Take a chance on yourself: Q&A with Drax’s Mona Jacob
By Ellen Cools
Mona Jacob has been involved in the forest products sector for over 20 years, starting in sawmilling operations. She first got involved in an entry-level position, but has since worked her way up to hold different leadership positions, eventually making the switch to the wood pellet industry in 2021, joining Drax Group as the senior operations team leader at the Burns Lake, B.C., pellet plant. Two months ago, she became the plant manager, and is excited about the opportunities to help make a difference in the business and the community.
Canadian Biomass: What was your career path that led you to the wood pellets industry?
I started in forest products in 2001 and really it was just an entry-level job opportunity in a sawmill that came up that was full-time, had good pay and came with benefits. So, that was really huge for me, and it’s progressed from there. When I think about how it turned into such a career, I think it’s because I was grateful for the work and the opportunity, so I learned right from the beginning to focus on the task at hand, what was in front of me and doing it well. I was fortunate enough that that led to other opportunities, right up to my most recent position – I’m very new in the plant manager role here with Drax. I didn’t intend to make a career in the wood products industry, but I saw an opportunity at an early age to make a living, and this is what it’s turned into.
Canadian Biomass: What is it that you like most about the industry?
What I’m really excited about when it comes to working with Drax is that the pellets we’re manufacturing are part of a bigger picture to produce renewable, clean energy, which is new to me. And, being new to the community of Burns Lake, it means we’re able to harvest some of the byproducts from the other facilities that might otherwise have an environmental impact. We’re able to take those products and put those towards producing clean, renewable energy, and I think that’s really neat.
Canadian Biomass: So, as the new plant manager, what are you most excited about?
I’m really excited about it for a few reasons. I have an opportunity to make a positive impact on the business itself and do a good job, but I also see it as an opportunity to make a positive difference in the lives of the people who are working in the plant, and hopefully as I get more established in the community, just leading with values-based leadership.
Canadian Biomass: Have you had any mentors that helped guide you in your career?
One hundred per cent. It tracks back to that sawmill where I originally started. There was a gentleman named Kelvin there, and he was a difference-maker who really propelled my career. He gave me my first leadership job at the age of 25. I recognize that he made what he felt was the best business decision because I had the skills to do the job, but it was also probably not the most popular decision at the time. But, he really put me on the leadership path, giving me the fundamentals of what’s needed to be successful in industrial business – safety, quality, production, managing people. I had lost touch with him for quite some time, but since writing that article I’ve been able to reconnect. He’s also given me some good advice about going into this next role. So, I definitely appreciate that he took that chance on me and I do see him as one of the difference-makers. I don’t think I’d be where I am without him.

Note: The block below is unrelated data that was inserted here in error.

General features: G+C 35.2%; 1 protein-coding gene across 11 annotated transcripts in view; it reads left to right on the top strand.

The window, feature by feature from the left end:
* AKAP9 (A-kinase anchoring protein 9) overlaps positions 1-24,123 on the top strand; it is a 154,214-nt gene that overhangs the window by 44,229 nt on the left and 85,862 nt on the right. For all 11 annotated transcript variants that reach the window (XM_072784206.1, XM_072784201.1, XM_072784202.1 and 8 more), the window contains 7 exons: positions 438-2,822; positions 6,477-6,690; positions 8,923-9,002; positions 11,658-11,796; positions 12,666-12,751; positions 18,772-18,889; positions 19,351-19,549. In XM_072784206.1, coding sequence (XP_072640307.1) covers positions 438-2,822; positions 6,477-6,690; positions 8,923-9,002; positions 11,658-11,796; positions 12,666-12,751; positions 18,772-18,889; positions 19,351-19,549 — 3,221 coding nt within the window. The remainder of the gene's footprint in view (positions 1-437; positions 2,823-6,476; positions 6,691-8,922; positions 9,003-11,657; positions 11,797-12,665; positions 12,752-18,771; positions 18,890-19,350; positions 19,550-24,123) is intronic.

Canadian Biomass: As a woman in the industry, have you found there are any particular difficulties?
I would say that there are challenges in leadership in the industry, but I wouldn’t say that’s specific to being a woman, I would say it’s more standard challenges. I think anytime you meet somebody new and there’s a challenge, if you’re the right person for the position and you know the business for the task at hand. Typically, for me, those types of challenges have gone away really quickly. If there have been difficulties as a woman, I’ve chosen not to focus on it; I’ve always focused on the task at hand and doing what we’re here to do. So, it could just be my mindset; if it’s there, maybe I’m not necessarily seeing it. I have learned the likeability factor, through no fault of anybody, kind of varies between men and women. Once you’re aware of that, you can learn how to better present yourself and use that as an opportunity, as opposed to a disadvantage.
Canadian Biomass: How do you think the industry can encourage more women to get involved, particularly in the operations side of things?
I think within the last 10-15 years the industry has come a long way. I think it really comes down to women going after the opportunities and not shortchanging themselves by not taking a chance.
Canadian Biomass: Do you have any advice for women who are looking to get into the operations side of the wood pellet industry, or the forest industry in general?
Have that assertiveness to go after an opportunity that you’re looking for, and if you don’t get it, don’t see it as a failure, because I think you learn more from your failures than your successes. It’s having the confidence to take that chance on yourself. Be clear in your communications about what you want, and don’t apologize for it. Be open to feedback and try to build that network of people around you.
This interview has been edited for length and clarity. This post is part of CFI, Pulp & Paper Canada and Canadian Biomass’ Women in Forestry series celebrating International Women’s Day on March 8. Find more content here and follow us on social media with the hashtags: #WomeninForestry, #IWD2022 and #BreakTheBias.
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